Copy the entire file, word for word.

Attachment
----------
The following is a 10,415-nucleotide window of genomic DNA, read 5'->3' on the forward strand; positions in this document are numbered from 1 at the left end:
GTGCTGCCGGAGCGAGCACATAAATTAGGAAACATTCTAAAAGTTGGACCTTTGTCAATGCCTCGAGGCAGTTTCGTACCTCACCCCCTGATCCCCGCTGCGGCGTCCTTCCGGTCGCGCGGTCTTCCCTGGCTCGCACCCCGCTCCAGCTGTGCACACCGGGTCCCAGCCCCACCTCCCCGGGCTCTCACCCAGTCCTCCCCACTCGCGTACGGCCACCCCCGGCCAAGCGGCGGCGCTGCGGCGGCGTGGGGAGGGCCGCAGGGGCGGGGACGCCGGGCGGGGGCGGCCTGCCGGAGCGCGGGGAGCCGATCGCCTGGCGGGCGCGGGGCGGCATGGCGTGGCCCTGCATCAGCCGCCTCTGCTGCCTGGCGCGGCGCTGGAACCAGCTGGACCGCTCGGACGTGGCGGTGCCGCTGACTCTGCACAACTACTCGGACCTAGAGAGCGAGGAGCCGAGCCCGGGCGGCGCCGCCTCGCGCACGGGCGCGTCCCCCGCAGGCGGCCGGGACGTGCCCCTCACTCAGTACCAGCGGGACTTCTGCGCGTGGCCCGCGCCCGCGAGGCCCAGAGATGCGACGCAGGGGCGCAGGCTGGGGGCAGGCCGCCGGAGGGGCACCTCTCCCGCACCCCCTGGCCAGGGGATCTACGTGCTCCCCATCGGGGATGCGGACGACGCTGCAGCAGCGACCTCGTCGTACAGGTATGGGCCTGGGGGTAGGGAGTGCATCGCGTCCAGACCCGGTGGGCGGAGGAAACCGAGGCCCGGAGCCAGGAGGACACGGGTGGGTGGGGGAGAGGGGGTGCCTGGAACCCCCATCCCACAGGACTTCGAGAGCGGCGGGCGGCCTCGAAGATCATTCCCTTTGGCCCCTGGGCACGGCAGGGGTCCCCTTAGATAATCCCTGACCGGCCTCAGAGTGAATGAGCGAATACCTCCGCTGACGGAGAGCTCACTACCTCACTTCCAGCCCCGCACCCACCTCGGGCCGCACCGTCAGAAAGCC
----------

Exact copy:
The following is a 10,415-nucleotide window of genomic DNA, read 5'->3' on the forward strand; positions in this document are numbered from 1 at the left end:
GTGCTGCCGGAGCGAGCACATAAATTAGGAAACATTCTAAAAGTTGGACCTTTGTCAATGCCTCGAGGCAGTTTCGTACCTCACCCCCTGATCCCCGCTGCGGCGTCCTTCCGGTCGCGCGGTCTTCCCTGGCTCGCACCCCGCTCCAGCTGTGCACACCGGGTCCCAGCCCCACCTCCCCGGGCTCTCACCCAGTCCTCCCCACTCGCGTACGGCCACCCCCGGCCAAGCGGCGGCGCTGCGGCGGCGTGGGGAGGGCCGCAGGGGCGGGGACGCCGGGCGGGGGCGGCCTGCCGGAGCGCGGGGAGCCGATCGCCTGGCGGGCGCGGGGCGGCATGGCGTGGCCCTGCATCAGCCGCCTCTGCTGCCTGGCGCGGCGCTGGAACCAGCTGGACCGCTCGGACGTGGCGGTGCCGCTGACTCTGCACAACTACTCGGACCTAGAGAGCGAGGAGCCGAGCCCGGGCGGCGCCGCCTCGCGCACGGGCGCGTCCCCCGCAGGCGGCCGGGACGTGCCCCTCACTCAGTACCAGCGGGACTTCTGCGCGTGGCCCGCGCCCGCGAGGCCCAGAGATGCGACGCAGGGGCGCAGGCTGGGGGCAGGCCGCCGGAGGGGCACCTCTCCCGCACCCCCTGGCCAGGGGATCTACGTGCTCCCCATCGGGGATGCGGACGACGCTGCAGCAGCGACCTCGTCGTACAGGTATGGGCCTGGGGGTAGGGAGTGCATCGCGTCCAGACCCGGTGGGCGGAGGAAACCGAGGCCCGGAGCCAGGAGGACACGGGTGGGTGGGGGAGAGGGGGTGCCTGGAACCCCCATCCCACAGGACTTCGAGAGCGGCGGGCGGCCTCGAAGATCATTCCCTTTGGCCCCTGGGCACGGCAGGGGTCCCCTTAGATAATCCCTGACCGGCCTCAGAGTGAATGAGCGAATACCTCCGCTGACGGAGAGCTCACTACCTCACTTCCAGCCCCGCACCCACCTCGGGCCGCACCGTCAGAAAGCC